With the invention of the phonograph in the late nineteenth century, recording became an important part of opera performance for Canadian singers and opera lovers alike. For Canadians who lived in isolated areas where live performances of opera were rare, the phonograph was a valuable invention that allowed them to listen to performances of famous singers that they would otherwise not have had the opportunity to hear.
A number of Canadian singers made recordings since 1904, and many have endured to this day.
Joseph Saucier (1869-1941) was one of the first Canadians, and perhaps the first French Canadian to record in Canada (around 1904). Specializing in the light concert repertoire, Saucier recorded "O Canada", "Minuit, chrétiens", and Tchaikovsky's Serenade de Don Juan, Op. 38, No. 1. Emma Albani made some of the earliest recordings (1904-5). Éva Gauthier recorded traditional French-Canadian songs on the Victor label in 1917 and 1918, and arias and songs by French composers on the Columbia label in 1918.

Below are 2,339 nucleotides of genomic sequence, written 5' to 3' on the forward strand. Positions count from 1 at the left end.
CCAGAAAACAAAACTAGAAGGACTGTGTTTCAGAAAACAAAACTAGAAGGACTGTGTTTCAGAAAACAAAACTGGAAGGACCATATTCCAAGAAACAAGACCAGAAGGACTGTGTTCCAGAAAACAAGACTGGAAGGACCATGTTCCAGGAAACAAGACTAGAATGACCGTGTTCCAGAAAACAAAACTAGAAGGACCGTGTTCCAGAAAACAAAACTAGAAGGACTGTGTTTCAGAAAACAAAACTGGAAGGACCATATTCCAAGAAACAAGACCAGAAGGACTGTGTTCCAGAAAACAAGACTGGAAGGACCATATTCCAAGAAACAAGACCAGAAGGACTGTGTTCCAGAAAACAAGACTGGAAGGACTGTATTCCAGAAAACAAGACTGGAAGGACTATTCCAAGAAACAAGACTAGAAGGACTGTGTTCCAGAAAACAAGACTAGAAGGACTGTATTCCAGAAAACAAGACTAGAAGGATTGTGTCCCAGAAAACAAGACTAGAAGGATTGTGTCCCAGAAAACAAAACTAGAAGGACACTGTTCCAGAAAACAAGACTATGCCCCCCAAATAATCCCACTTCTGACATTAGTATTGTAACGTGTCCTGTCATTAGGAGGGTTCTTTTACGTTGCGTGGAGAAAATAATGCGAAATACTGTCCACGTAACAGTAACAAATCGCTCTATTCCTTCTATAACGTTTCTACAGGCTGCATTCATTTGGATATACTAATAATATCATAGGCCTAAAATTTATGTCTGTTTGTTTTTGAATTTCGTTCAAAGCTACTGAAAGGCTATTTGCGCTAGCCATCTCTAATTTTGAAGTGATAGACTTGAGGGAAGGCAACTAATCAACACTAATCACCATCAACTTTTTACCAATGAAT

Repertoire for vocal recordings often consisted of popular parlour ballads, but performers such as Pauline Donalda, Sarah Fischer, Louise Edvina, Jeanne Gordon and Edward Johnson recorded a few operatic arias. Specializing in the light concert repertoire were Canadian singers Harold Jarvis, Craig Campbell, Paul Dufault, Geoffrey O'Hara and Hector Pellerin. Canadian tenors Henry Burr and Harry Macdonough were two of the world's most prolific recording artists.
Since 1950, opera performance in Canada has expanded considerably, and singers of international calibre continue to come out of Canada: Jon Vickers, Teresa Stratas, Maureen Forrester and Ben Heppner, to name a few. They continue the work of pioneers such as Emma Albani, Pauline Donalda and Sarah Fischer, who carved out a place in opera for Canadians through their inspiring performances and tireless devotion to opera.
For more information on opera performance in Canada, see the article entitled "Opera Performance" in The Encyclopedia of Music in Canada: www.thecanadianencyclopedia.com/